With the increase of black women ditching relaxers in favor of going natural, we might forget that thousands of professionals still spend their careers working around harsh relaxer chemicals. UCLA graduate student Teni Adewumi is leading the charge to ensure safety in black hair salons. Adewumi surveyed black salon workers in Inglewood, CA and saw a pattern in the types of ailments (asthma, dermatitis, hair loss, uterine fibroids, miscarriage) many salon workers developed:
Veteran stylists told her they experienced symptoms when they applied relaxers and other chemical hair straighteners, and they now preferred working with natural styles. But many didn’t know that the products they used could be making them sick.
Whether it be a perm, texturizer, dye job or brazilian blow-out, the long term effects of the chemicals used to create these styles have yet to be thoroughly researched:
“When we held focus groups with salon workers, we found these stories of lack of education on chemical exposures and chemical-related health problems,” Adewumi says. “Even though they had all gone to beauty school, there was just really no training around what these products could do to your body and to your reproductive system.”
Exposure to these chemicals can have lasting effects:
Safiyyah Edley, the owner of the Luv Mi Kinks salon in Los Angeles, CA, grew up helping in her aunt’s hair salon as a small child. She’s been in the hair salon business for more than 20 years and began operating a “natural” salon that doesn’t use chemicals, for more than a decade. “Last year, I was diagnosed with uterine fibroid tumors,” Edley said. “I was diagnosed at the same time that they told me that I had miscarried. The thing that was very striking is that I’ve been a natural hair stylist for ten years. I haven’t done major relaxer treatments in ten years, and I do deal with some coloring, but the effects last for years.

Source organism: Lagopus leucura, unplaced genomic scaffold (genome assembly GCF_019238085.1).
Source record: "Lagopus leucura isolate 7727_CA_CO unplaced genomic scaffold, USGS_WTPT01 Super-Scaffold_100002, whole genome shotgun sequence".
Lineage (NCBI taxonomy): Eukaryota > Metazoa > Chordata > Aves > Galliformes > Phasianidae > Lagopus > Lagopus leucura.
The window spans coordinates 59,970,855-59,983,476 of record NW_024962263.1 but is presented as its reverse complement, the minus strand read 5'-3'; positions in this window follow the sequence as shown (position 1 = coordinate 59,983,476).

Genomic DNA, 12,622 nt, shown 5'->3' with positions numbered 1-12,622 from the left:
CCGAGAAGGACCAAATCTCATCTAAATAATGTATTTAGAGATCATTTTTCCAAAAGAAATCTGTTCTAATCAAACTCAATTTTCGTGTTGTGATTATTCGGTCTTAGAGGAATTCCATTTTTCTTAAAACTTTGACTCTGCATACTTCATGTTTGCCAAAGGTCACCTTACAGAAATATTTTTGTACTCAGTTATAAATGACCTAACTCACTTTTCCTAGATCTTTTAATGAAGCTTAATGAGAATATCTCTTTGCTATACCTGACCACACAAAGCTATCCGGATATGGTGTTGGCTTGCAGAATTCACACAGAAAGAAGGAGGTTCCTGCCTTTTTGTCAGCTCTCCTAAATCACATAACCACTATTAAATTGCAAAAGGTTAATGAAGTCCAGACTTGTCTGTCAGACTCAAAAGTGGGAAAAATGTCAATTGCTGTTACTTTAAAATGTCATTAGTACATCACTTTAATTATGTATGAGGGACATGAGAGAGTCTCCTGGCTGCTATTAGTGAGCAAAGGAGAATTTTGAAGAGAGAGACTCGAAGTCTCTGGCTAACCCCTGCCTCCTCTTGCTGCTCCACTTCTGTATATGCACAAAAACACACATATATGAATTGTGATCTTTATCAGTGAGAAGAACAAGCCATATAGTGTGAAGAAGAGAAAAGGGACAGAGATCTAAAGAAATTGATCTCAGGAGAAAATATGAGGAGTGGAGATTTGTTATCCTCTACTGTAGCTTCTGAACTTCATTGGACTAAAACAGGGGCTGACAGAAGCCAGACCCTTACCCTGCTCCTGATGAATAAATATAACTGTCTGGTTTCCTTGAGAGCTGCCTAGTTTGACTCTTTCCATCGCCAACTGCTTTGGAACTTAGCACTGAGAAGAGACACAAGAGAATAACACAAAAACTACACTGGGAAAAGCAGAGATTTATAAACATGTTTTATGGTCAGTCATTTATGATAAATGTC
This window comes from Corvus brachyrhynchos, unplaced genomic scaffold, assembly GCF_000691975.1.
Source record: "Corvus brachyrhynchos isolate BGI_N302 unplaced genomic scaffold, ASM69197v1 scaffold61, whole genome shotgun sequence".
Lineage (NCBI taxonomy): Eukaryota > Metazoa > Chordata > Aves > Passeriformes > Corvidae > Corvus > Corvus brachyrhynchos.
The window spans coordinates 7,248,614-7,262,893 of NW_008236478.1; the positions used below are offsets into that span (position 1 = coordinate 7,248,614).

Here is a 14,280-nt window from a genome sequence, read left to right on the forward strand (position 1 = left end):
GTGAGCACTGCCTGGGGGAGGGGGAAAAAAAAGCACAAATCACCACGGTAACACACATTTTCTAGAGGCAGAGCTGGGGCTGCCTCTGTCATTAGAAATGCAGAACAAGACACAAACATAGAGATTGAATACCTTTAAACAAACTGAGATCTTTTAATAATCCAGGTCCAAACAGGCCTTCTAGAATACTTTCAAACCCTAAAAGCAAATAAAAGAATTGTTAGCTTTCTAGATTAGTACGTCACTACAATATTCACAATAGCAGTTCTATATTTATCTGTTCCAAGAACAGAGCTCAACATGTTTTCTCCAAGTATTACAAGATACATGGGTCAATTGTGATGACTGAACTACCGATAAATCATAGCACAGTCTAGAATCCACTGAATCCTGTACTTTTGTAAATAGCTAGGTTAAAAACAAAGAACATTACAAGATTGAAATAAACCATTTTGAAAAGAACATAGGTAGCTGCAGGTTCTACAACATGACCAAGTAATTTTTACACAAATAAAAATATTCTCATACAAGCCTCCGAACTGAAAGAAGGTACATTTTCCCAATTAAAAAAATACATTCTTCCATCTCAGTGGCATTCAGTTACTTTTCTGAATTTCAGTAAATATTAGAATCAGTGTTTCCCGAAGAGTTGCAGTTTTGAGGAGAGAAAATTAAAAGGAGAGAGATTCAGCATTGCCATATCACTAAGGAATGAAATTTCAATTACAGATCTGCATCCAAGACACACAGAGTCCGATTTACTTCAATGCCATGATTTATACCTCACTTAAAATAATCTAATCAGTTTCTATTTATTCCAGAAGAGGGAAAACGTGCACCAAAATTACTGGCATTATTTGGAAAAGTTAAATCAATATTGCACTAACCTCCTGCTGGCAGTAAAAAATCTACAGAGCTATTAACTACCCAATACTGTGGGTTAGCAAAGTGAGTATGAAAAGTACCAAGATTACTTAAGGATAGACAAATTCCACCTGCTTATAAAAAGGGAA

On why there isn’t more research done on the chemicals used in black salons:
Before the 1990s, women and minorities were consistently underrepresented in clinical studies, due in part to the assumption that research on male subjects could be extrapolated to these groups. Scranton says that the disparity is especially stark when it comes to women of color: “I could find almost no studies on salon workers who either are women of color or work with women of color, and work with the different products that are marketed to women of color—the hair relaxers, certain kinds of dyes, the hair glues for extensions,” she says. “These are some of the products that seem to contain the most toxic chemicals, and no one has studied them.”
To make matters worse, manufacturers in the United States aren’t required to list all of their ingredients on professional salon products.
Aside for pushing for legislation to require manufacturers to provide transparency for their products, Adewumi is working alongside Women’s Voices of for the Earth to educate salon owners across the country on best practices to limit their exposure to potentially harmful salon products and practices.
Have any of you had conversations about salon chemicals with your stylist?